Time is going insanely fast again. What happened to this day?! I looked up this morning and it was evening. Hours and hours just fell into a hole and I honestly can’t account for it. It’ll be Christmas soon. It really will be. Easter is gone so it’s next in the calendar. Expect Santa in the next few weeks guys. Sleigh bells. Ugh.

Today I recorded myself playing a friendly vampire. Appropriate considering my nocturnal ways. The teeth are a bastard to keep in, but they were the cheapest ones on the internet. I figured it’d be worth a small outlay to get myself into contention for a fun part. In the absence of a decent vampiric cape, I pressed my father’s green kilt cape into service and it did the trick swimmingly even if it was a bit Sherlock-vampire.

I have no idea what the takes are going to be like as they aren’t due until tomorrow afternoon at four and I don’t want to edit and select them tonight. They’d better be of use because I’m not sticking the teeth back in unless you pay me. The fangs themselves are an optimistic few shades whiter than the things they are attached to. I need a dentist. I’ll get my PA to add “Dentist” to the list of expensive things I need which I can’t afford.

Last time I played a vampire was in a perspex box full of blood for a celebrity birthday party. One of the recognisable guests handed me a bomb of MDMA wrapped in a rizla – “You look like you’re having fun mate. Try this”. That was me in bloodsoaked dungarees and full beard – more of a Blade vibe – hence the gift of narcotics I suppose. I think if I’d swallowed it time would have gone by at about the rate it’s going by right now without any of that nasty help. That world was only two years ago – possibly even to the day. What’s happened? It’s nuts how we’ve acclimatised to this bollocks. I need more variation than this. We all do. I haven’t listened to the news for a few days now as it’s always full of yuk.

Time to try to sleep. To foie-gras the rest of this chamomile, belch heartily and get a mouth full of cat hair. He’s sitting on the chaise looking all innocent and sharpening his bum…

Easter with family

My grandparent’s blue velvet chaiselongue now belongs to the cat. We are sitting together. I’m here on sufferance and only in exchange for work. I’m getting braver as I get to know him and I’ve realised that he’s ok with me really working on the clumps of hair he has in his belly so that’s what he’s been making me do. We’ve broken the back of the worst one this evening, but now he’s a bit freaked out by noise so we are having a rest.

Below us, the Chelsea Spring evening is shattered by the banging and spluttering and whizzing and screeching of tyres from morons with maseratis. Thumping grindhouse is pumping out of the top end stereos in their shiny sportscars, huge bangs come from the exhaust along with all sorts of other weird deliberate noises, shouts in languages familiar and unfamiliar on the night air. It’s ten to twelve. It’s all carrying up through the window and into the pussycat’s ears. Usually they do this shit later in the year, on the truly balmy nights. The crap male children of the generationally rich congregate around Chelsea Bridge and do donuts and be ostentatious in their egregious unearned sports cars. For some reason the boys have come out for Easter. The cat and I both rather wish they hadn’t.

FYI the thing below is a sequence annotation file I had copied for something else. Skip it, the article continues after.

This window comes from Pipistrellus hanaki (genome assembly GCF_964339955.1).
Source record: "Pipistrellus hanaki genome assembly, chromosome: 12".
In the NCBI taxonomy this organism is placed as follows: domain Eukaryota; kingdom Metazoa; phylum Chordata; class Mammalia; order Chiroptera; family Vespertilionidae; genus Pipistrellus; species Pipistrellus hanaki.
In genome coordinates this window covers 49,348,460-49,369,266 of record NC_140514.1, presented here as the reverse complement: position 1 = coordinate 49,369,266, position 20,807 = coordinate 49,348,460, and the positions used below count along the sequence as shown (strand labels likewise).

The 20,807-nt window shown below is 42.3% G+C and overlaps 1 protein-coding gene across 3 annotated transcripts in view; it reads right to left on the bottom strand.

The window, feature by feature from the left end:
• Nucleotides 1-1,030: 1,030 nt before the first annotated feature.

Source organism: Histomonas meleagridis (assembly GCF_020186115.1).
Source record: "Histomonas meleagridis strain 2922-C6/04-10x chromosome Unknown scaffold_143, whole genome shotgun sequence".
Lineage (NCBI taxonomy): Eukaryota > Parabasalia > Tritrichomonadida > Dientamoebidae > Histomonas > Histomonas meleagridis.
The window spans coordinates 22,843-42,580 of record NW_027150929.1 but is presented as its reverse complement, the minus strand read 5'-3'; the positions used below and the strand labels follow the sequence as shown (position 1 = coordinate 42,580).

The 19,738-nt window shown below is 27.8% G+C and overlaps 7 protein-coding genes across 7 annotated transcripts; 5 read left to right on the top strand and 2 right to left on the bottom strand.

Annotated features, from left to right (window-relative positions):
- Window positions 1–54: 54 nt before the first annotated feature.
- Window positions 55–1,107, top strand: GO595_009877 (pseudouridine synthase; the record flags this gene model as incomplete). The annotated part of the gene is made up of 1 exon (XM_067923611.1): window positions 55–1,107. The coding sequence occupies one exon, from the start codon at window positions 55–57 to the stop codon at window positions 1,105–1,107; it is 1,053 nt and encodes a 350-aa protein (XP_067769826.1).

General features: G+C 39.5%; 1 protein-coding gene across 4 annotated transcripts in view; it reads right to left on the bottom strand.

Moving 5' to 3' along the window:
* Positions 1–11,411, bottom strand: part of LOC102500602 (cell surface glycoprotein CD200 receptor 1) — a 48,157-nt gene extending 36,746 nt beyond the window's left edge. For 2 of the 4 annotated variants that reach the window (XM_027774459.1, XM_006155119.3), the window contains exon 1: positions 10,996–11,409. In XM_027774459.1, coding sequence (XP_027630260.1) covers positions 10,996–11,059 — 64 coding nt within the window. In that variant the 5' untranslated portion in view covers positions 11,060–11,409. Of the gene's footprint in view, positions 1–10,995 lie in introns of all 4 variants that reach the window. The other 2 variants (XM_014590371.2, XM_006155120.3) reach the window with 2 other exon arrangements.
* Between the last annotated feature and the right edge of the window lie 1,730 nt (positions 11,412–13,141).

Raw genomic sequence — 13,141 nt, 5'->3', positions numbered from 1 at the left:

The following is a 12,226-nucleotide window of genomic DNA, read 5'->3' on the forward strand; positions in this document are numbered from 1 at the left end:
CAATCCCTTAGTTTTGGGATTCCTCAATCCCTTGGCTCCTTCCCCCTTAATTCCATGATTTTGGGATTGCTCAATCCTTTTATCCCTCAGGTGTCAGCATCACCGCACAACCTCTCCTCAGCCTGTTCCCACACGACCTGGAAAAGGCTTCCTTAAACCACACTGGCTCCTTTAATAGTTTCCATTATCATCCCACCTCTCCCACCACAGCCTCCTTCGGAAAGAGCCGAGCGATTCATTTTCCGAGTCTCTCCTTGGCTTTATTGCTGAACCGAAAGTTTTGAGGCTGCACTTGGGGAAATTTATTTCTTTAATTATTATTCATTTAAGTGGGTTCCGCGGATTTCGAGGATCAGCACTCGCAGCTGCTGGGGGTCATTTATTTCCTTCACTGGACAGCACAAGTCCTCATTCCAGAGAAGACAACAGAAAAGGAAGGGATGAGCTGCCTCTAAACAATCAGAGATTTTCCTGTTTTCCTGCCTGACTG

I went out for Easter in my Audi though, ragging the low end acceleration with the vim of somebody that knows it’s the last diesel engine he’ll ever own. I spent time with Max and the family. His eighteen year old appears to be gravitating towards media. “It’s not a career,” was the received wisdom at my school, but that’s because they all ended up as estate agents. If I’m going to lie to people I’d much prefer to do it while telling them a story than while selling them a house. He’ll do well in media I reckon, and he’ll find his way. He’s incomprehensible to his parents, but just very young to my eyes and like some of my friends were at his age. Awkward but charming. He’s only eighteen, and he’s sheltered. Much as I try to wear a hat that makes me look like I’m worldly nowadays, I was probably more of a gimp at eighteen. I literally didn’t have a fucking clue and thought I knew it all twice.

I’ve dropped off the box of coppers with his daughter. She bought a lizard by running a racket in the playground where she flogged interesting coins to other kids for a bit more than they were worth. You can tell from that sentence how she’s related both to the entomologist and the grifter actor type fellow you’re consuming with your morning kippers. She’s going to sort them, give me 90% of the value and then flog them. Maybe she’ll end up with another lizard.

Happy Easter darlings. I’m gonna get back to my duties with the cat. He’s just started mangling the chaiselongue again.